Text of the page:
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We focus on transactions and schemes that exploit the demerger provisions for a tax benefit.

Last updated 21 May 2024

What a demerger is

A demerger involves the restructuring of a corporate group by splitting its operations into 2 or more entities or groups. When a demerger happens, the shareholders of the head entity of the group acquire a direct interest in the demerged entity.

The demerger provisions offer CGT and income tax relief at both the entity and shareholder level. This tax relief is intended for genuine demergers that offer business benefits through restructuring. Demergers should not be undertaken to achieve a tax benefit.

Demerger situations that attract our attention

Situations that attract our attention include:

  • disposing of the demerged entity or business after the demerger event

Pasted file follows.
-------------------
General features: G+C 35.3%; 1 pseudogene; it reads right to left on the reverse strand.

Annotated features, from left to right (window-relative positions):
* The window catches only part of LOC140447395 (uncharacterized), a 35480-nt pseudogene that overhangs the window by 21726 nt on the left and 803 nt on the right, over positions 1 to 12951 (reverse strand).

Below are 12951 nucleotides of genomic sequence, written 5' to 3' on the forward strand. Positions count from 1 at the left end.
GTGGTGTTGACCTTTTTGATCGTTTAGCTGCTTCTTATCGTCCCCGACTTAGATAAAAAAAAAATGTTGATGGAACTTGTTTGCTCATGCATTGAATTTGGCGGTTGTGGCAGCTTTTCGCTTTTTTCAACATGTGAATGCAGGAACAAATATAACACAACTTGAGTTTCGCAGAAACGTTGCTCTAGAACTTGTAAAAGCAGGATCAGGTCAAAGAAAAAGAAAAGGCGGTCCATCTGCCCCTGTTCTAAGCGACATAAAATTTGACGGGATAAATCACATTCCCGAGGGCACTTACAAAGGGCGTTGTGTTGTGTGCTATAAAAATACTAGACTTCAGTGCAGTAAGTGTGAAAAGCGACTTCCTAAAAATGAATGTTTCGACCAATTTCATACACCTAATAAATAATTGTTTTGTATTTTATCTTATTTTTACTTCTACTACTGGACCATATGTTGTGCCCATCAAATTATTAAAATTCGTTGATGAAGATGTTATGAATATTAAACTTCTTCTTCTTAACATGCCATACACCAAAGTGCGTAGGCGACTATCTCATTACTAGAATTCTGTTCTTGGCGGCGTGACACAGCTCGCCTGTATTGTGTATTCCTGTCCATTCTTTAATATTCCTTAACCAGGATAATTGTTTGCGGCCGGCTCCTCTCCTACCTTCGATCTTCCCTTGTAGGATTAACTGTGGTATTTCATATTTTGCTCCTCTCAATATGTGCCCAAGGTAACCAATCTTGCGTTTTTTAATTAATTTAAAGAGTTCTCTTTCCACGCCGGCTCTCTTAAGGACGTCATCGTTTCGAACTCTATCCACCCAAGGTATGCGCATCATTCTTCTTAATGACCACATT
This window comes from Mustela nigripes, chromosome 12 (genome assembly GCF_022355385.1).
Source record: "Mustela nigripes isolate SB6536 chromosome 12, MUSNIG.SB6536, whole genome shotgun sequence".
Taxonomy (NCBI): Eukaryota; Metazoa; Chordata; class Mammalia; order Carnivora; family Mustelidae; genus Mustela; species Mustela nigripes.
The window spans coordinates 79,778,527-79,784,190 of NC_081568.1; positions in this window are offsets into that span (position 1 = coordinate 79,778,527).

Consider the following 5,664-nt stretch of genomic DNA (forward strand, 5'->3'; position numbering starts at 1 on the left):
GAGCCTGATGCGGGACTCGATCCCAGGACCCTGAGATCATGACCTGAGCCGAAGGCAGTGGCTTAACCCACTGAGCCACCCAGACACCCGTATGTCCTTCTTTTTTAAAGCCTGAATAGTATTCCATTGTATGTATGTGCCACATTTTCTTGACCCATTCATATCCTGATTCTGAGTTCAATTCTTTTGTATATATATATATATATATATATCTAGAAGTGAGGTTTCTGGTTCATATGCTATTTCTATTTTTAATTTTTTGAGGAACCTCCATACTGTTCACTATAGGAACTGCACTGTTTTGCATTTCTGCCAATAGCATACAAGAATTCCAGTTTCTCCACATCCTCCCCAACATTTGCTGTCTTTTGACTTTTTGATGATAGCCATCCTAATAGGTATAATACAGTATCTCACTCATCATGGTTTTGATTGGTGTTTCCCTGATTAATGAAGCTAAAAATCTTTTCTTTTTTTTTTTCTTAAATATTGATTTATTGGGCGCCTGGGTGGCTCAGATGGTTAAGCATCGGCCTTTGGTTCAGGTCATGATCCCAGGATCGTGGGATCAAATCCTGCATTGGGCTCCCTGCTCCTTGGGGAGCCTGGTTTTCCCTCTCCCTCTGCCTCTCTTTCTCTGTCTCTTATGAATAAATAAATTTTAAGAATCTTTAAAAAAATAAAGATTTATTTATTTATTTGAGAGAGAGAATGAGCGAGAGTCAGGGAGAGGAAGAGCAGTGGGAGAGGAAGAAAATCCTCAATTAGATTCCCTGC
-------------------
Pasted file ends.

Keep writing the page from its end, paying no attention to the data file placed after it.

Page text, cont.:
• shareholders acquiring more than their share of the new interests in the demerged entity
  • schemes aiming to inappropriately get CGT rollover concessions through a corporate restructure that doesn't satisfy the demerger requirements
  • demergers that appear to have been undertaken to obtain a tax benefit rather than to improve business efficiency
  • demergers that remove or significantly reduce assessable capital gains or dividends
  • demergers where one of the demerged entities is not wholly owned by the original shareholders, where the proportionate value of their shares can be affected through arrangements enacted prior to the demerger.

Guidance on demergers

For more guidance on demergers and restructuring, refer to: